Sovereign wealth funds turning cautious

November 9, 2008
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, SINGAPORE, November 9 – Cash-rich sovereign wealth funds from Asia and the Middle East may be turning cautious after getting burnt by investments in Western firms hit by the current financial turmoil, analysts said.

Despite fresh opportunities, prudence now prevails as countries that own the funds sit on massive paper losses from investments made just before problems in the US housing market erupted into a full-blown global crisis.

Their multi-billion-dollar forays into Western financial giants such as Citigroup and Merrill Lynch appeared to be good bargains but the banking shakeout has since sharply reduced the value of their holdings.

"I think they\’ve been burnt… They are not sure this is the right time and they are more cautious," said Zanny Minton-Beddoes, a Washington-based editor with The Economist, the widely-respected current affairs weekly.

"They put a lot of capital into financial institutions earlier on and they lost a lot of money," Minton-Beddoes, a former economist with the International Monetary Fund, told AFP.

Since last year, financial institutions hit by the unfolding slump in the US housing market have sought and received billions of dollars in fresh capital from sovereign wealth funds created to invest national savings and surpluses fed by crude-oil windfalls in the Gulf and rapid industrialisation in Asia.

The funds have come under increasing scrutiny after making high-profile investments in distressed banks and companies.

They were also criticised as too opaque in their operations and, in some cases, stakes in strategic sectors like telecommunications were seen as potential threats to national security.

The IMF has estimated that sovereign wealth funds collectively hold total assets of between 1.9 trillion and 2.8 trillion dollars and could be worth 12 trillion dollars by 2012, while the UN Conference on Trade and Development puts their current holdings at about 5.0 trillion dollars.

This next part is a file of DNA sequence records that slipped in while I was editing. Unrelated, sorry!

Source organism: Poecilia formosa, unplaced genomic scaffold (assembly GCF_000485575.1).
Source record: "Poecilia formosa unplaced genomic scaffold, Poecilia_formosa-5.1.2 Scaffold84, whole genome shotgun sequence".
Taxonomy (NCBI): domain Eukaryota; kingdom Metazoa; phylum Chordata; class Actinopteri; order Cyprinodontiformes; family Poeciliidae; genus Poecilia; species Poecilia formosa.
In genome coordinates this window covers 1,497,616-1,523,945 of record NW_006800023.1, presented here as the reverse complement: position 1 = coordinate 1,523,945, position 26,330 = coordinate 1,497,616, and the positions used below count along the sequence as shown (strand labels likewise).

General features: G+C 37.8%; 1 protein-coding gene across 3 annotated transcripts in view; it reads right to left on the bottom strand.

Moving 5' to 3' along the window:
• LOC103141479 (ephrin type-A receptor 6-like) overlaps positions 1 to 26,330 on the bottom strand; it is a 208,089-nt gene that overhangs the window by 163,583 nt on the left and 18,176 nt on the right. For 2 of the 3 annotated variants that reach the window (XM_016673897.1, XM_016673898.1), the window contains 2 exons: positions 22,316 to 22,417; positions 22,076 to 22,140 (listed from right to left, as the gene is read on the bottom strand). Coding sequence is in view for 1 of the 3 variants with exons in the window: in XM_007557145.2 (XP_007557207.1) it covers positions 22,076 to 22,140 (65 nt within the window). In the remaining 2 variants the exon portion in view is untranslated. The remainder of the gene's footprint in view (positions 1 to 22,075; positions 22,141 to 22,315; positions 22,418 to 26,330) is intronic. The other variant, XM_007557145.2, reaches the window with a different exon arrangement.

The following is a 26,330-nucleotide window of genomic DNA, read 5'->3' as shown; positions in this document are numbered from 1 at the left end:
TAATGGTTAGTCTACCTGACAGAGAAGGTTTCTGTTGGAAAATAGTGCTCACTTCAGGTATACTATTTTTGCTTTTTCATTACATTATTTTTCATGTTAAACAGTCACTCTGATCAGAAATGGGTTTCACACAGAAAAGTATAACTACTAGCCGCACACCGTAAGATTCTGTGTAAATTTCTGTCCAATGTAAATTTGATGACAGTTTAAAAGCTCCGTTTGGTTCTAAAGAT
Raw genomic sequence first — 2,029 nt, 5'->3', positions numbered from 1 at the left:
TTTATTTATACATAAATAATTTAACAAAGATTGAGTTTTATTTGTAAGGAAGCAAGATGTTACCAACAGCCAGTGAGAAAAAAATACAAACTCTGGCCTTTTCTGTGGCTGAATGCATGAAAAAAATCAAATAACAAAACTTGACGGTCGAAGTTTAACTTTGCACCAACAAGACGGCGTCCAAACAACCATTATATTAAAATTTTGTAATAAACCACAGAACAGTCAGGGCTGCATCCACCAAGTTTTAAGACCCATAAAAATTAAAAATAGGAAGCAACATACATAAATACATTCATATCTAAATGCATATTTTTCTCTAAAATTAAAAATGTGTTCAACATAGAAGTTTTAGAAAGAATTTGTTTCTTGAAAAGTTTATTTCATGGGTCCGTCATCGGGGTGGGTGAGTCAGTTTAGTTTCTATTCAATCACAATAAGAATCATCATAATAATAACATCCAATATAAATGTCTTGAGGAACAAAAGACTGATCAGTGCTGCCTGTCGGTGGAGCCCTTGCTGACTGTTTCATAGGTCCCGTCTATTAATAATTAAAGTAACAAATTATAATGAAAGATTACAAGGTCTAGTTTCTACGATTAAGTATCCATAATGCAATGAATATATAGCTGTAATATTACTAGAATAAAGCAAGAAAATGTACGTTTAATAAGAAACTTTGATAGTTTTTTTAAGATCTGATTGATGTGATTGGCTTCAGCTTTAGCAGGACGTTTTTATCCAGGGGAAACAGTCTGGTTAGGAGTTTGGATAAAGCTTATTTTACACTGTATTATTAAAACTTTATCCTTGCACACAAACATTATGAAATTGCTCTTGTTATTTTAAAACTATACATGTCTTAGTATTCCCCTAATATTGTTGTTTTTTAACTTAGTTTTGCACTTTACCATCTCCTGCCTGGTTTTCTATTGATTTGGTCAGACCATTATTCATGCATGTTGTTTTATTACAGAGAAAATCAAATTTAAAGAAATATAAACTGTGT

Christopher Balding, a researcher with the University of California, said sovereign wealth funds are by nature risk-averse and the ongoing financial turmoil would further accentuate that position.

"The current turmoil will, in my estimation, only reinforce the inherent conservative investment outlook," Balding, who specialises in international economics and sovereign wealth funds, told AFP.

"Right now there is a lot of fear in the marketplace from all investors… Sovereign wealth funds are not interested in making more large investments because of how their previous investments have turned out."

Singapore was among the most prominent investors with its two main funds, Temasek Holdings and the Government of Singapore Investment Corp (GIC), emerging as sought-after sources of capital by ailing Western financial firms.

Temasek invested 8.3 billion US dollars into Merrill Lynch, which was later acquired by Bank of America in an all-stock deal worth 50 billion dollars, while GIC pumped billions into Citigroup and Swiss banking behemoth UBS.

In response to AFP queries, GIC and Temasek both said they would continue to explore all investment opportunities but declined to give further details.

Funds from the oil-rich Middle East were also courted in the West.

The state-owned Kuwait Investment Authority injected a total of 5.0 billion dollars in Citigroup and Merrill Lynch in January this year.

The Abu Dhabi Investment Authority, controlled by the largest member of the United Arab Emirates, poured 7.52 billion dollars into Citigroup late last year.

Analysts said sovereign wealth funds from Asia and the Middle East would continue to be major financiers, but any potential partnerships would be carefully weighed before the cheque book is taken out.

"Western financials need the capital and they (sovereign wealth funds) have the capital… I just think they will be carefully considered," said Minton-Beddoes.

Michael Backman, an author of several business books on Asia, said now is the time for the region\’s funds to look at long-term investments in Western firms.

"It\’s a good time to have a lot of cash. Assets are being over-sold and there will be plenty of bargains," Backman told AFP from London.

"It\’s an excellent opportunity for sovereign wealth funds to diversify to the developed economies and to do it at bargain basement prices."

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